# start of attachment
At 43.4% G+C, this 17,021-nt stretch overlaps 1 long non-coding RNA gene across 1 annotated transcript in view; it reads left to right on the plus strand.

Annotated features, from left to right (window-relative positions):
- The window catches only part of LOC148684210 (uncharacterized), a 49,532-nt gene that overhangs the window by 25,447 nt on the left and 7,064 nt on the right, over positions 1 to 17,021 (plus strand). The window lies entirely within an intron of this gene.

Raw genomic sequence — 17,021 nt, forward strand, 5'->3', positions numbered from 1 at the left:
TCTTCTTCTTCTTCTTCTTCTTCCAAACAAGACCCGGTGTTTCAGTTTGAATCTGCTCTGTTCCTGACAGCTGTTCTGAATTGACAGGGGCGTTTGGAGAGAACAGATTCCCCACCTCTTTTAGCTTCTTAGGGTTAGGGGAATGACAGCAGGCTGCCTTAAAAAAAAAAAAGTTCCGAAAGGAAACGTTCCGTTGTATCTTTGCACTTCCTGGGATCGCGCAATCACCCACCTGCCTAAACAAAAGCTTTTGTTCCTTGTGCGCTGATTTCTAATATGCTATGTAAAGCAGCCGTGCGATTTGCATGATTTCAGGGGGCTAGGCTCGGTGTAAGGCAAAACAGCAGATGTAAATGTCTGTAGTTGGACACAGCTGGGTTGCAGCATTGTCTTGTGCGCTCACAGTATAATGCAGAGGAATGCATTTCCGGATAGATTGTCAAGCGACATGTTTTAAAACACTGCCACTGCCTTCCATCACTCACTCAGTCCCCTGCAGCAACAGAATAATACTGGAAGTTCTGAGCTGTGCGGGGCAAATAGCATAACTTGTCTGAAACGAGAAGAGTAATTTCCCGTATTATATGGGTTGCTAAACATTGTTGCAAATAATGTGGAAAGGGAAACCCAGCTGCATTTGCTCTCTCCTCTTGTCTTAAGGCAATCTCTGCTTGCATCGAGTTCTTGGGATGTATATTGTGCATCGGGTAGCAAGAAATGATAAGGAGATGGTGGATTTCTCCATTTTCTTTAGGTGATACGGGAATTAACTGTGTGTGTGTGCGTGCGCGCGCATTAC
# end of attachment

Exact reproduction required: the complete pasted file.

At 43.4% G+C, this 17,021-nt stretch overlaps 1 long non-coding RNA gene across 1 annotated transcript in view; it reads left to right on the plus strand.

Annotated features, from left to right (window-relative positions):
- The window catches only part of LOC148684210 (uncharacterized), a 49,532-nt gene that overhangs the window by 25,447 nt on the left and 7,064 nt on the right, over positions 1 to 17,021 (plus strand). The window lies entirely within an intron of this gene.

Raw genomic sequence — 17,021 nt, forward strand, 5'->3', positions numbered from 1 at the left:
TCTTCTTCTTCTTCTTCTTCTTCCAAACAAGACCCGGTGTTTCAGTTTGAATCTGCTCTGTTCCTGACAGCTGTTCTGAATTGACAGGGGCGTTTGGAGAGAACAGATTCCCCACCTCTTTTAGCTTCTTAGGGTTAGGGGAATGACAGCAGGCTGCCTTAAAAAAAAAAAAGTTCCGAAAGGAAACGTTCCGTTGTATCTTTGCACTTCCTGGGATCGCGCAATCACCCACCTGCCTAAACAAAAGCTTTTGTTCCTTGTGCGCTGATTTCTAATATGCTATGTAAAGCAGCCGTGCGATTTGCATGATTTCAGGGGGCTAGGCTCGGTGTAAGGCAAAACAGCAGATGTAAATGTCTGTAGTTGGACACAGCTGGGTTGCAGCATTGTCTTGTGCGCTCACAGTATAATGCAGAGGAATGCATTTCCGGATAGATTGTCAAGCGACATGTTTTAAAACACTGCCACTGCCTTCCATCACTCACTCAGTCCCCTGCAGCAACAGAATAATACTGGAAGTTCTGAGCTGTGCGGGGCAAATAGCATAACTTGTCTGAAACGAGAAGAGTAATTTCCCGTATTATATGGGTTGCTAAACATTGTTGCAAATAATGTGGAAAGGGAAACCCAGCTGCATTTGCTCTCTCCTCTTGTCTTAAGGCAATCTCTGCTTGCATCGAGTTCTTGGGATGTATATTGTGCATCGGGTAGCAAGAAATGATAAGGAGATGGTGGATTTCTCCATTTTCTTTAGGTGATACGGGAATTAACTGTGTGTGTGTGCGTGCGCGCGCATTAC